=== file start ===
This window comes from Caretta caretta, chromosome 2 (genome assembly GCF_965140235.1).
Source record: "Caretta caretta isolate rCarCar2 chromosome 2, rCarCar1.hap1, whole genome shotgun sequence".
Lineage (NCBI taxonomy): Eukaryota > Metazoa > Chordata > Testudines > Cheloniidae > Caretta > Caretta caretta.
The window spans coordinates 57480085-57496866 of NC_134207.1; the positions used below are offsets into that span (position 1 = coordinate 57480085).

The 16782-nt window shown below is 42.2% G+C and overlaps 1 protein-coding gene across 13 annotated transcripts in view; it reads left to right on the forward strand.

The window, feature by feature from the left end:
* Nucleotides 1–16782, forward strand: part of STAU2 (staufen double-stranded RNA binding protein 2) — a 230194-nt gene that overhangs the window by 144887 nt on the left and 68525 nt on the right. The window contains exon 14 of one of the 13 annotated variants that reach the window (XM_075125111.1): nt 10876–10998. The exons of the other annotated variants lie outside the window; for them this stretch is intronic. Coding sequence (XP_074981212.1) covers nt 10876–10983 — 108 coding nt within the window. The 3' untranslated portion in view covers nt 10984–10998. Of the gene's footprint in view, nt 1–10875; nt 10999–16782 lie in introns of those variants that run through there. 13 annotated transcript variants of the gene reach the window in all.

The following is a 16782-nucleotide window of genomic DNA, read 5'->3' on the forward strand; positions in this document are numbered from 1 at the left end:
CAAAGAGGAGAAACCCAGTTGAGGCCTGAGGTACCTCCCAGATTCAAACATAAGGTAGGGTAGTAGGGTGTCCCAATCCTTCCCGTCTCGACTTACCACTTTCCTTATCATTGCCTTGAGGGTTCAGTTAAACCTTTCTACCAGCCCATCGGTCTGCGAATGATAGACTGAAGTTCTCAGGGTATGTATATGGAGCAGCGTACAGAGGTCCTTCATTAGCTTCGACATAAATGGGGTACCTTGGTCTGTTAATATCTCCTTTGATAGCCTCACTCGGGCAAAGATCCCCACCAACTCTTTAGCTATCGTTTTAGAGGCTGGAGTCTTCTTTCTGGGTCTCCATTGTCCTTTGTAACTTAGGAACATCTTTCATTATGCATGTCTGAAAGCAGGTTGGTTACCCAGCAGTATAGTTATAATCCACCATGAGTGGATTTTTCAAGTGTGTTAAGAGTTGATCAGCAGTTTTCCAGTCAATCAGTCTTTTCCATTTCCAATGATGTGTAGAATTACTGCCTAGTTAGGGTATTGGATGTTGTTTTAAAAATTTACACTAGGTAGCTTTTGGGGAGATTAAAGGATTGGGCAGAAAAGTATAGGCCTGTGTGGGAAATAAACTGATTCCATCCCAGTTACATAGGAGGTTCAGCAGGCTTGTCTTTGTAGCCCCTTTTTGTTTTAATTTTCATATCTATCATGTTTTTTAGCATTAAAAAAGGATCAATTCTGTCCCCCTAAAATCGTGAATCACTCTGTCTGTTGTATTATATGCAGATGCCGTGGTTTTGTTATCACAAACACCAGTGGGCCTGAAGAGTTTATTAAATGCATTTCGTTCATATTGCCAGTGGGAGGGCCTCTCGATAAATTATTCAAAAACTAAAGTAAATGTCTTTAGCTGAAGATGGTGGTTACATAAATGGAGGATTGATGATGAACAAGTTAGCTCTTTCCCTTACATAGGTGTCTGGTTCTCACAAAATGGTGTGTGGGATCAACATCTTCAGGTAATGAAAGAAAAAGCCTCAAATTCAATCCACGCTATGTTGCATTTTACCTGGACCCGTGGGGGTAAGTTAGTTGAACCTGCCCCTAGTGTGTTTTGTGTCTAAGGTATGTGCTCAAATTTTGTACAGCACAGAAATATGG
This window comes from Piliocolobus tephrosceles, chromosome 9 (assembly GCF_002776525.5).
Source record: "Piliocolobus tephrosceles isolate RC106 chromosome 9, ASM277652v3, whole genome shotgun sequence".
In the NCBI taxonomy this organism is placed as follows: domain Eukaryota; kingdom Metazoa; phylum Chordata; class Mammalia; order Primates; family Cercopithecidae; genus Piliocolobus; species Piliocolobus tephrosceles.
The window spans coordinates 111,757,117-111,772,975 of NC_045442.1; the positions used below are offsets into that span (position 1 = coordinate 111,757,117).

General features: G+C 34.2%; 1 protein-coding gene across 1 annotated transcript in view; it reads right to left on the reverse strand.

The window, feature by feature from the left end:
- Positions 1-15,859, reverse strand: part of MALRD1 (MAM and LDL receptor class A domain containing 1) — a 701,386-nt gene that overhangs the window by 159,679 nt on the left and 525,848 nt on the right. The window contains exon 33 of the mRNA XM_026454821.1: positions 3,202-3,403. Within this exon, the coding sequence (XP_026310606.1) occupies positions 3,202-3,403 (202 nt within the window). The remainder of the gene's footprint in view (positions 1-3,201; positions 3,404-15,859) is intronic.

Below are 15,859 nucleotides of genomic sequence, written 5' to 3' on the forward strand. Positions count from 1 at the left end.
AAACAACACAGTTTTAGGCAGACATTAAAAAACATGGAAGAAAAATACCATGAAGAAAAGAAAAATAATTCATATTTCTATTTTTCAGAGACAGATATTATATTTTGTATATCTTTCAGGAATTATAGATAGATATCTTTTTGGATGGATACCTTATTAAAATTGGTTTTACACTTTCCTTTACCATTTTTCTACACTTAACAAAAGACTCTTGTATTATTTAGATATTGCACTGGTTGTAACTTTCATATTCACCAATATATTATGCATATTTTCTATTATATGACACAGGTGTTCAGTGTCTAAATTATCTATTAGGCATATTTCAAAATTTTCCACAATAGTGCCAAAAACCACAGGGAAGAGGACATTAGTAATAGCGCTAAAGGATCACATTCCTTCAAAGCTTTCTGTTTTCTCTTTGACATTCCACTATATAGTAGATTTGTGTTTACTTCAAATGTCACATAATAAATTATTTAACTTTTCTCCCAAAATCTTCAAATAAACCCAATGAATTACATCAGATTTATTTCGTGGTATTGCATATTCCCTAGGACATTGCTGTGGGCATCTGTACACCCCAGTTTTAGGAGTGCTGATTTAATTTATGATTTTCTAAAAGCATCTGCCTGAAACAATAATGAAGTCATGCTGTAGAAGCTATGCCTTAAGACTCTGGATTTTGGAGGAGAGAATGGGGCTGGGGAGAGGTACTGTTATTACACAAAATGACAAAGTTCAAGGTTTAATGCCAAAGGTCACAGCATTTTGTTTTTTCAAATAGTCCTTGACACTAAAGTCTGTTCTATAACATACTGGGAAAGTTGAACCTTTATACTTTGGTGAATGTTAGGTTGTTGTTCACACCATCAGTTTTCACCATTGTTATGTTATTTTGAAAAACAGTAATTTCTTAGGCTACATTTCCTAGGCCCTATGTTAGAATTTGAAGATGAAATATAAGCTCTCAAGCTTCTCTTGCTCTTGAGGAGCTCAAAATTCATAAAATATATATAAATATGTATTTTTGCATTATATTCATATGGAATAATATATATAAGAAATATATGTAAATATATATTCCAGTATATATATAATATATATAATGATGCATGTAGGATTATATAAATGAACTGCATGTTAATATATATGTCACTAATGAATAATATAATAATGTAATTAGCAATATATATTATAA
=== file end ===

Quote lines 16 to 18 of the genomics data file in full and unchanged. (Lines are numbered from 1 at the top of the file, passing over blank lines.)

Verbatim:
- Positions 1-15,859, reverse strand: part of MALRD1 (MAM and LDL receptor class A domain containing 1) — a 701,386-nt gene that overhangs the window by 159,679 nt on the left and 525,848 nt on the right. The window contains exon 33 of the mRNA XM_026454821.1: positions 3,202-3,403. Within this exon, the coding sequence (XP_026310606.1) occupies positions 3,202-3,403 (202 nt within the window). The remainder of the gene's footprint in view (positions 1-3,201; positions 3,404-15,859) is intronic.

Below are 15,859 nucleotides of genomic sequence, written 5' to 3' on the forward strand. Positions count from 1 at the left end.
AAACAACACAGTTTTAGGCAGACATTAAAAAACATGGAAGAAAAATACCATGAAGAAAAGAAAAATAATTCATATTTCTATTTTTCAGAGACAGATATTATATTTTGTATATCTTTCAGGAATTATAGATAGATATCTTTTTGGATGGATACCTTATTAAAATTGGTTTTACACTTTCCTTTACCATTTTTCTACACTTAACAAAAGACTCTTGTATTATTTAGATATTGCACTGGTTGTAACTTTCATATTCACCAATATATTATGCATATTTTCTATTATATGACACAGGTGTTCAGTGTCTAAATTATCTATTAGGCATATTTCAAAATTTTCCACAATAGTGCCAAAAACCACAGGGAAGAGGACATTAGTAATAGCGCTAAAGGATCACATTCCTTCAAAGCTTTCTGTTTTCTCTTTGACATTCCACTATATAGTAGATTTGTGTTTACTTCAAATGTCACATAATAAATTATTTAACTTTTCTCCCAAAATCTTCAAATAAACCCAATGAATTACATCAGATTTATTTCGTGGTATTGCATATTCCCTAGGACATTGCTGTGGGCATCTGTACACCCCAGTTTTAGGAGTGCTGATTTAATTTATGATTTTCTAAAAGCATCTGCCTGAAACAATAATGAAGTCATGCTGTAGAAGCTATGCCTTAAGACTCTGGATTTTGGAGGAGAGAATGGGGCTGGGGAGAGGTACTGTTATTACACAAAATGACAAAGTTCAAGGTTTAATGCCAAAGGTCACAGCATTTTGTTTTTTCAAATAGTCCTTGACACTAAAGTCTGTTCTATAACATACTGGGAAAGTTGAACCTTTATACTTTGGTGAATGTTAGGTTGTTGTTCACACCATCAGTTTTCACCATTGTTATGTTATTTTGAAAAACAGTAATTTCTTAGGCTACATTTCCTAGGCCCTATGTTAGAATTTGAAGATGAAATATAAGCTCTCAAGCTTCTCTTGCTCTTGAGGAGCTCAAAATTCATAAAATATATATAAATATGTATTTTTGCATTATATTCATATGGAATAATATATATAAGAAATATATGTAAATATATATTCCAGTATATATATAATATATATAATGATGCATGTAGGATTATATAAATGAACTGCATGTTAATATATATGTCACTAATGAATAATATAATAATGTAATTAGCAATATATATTATAA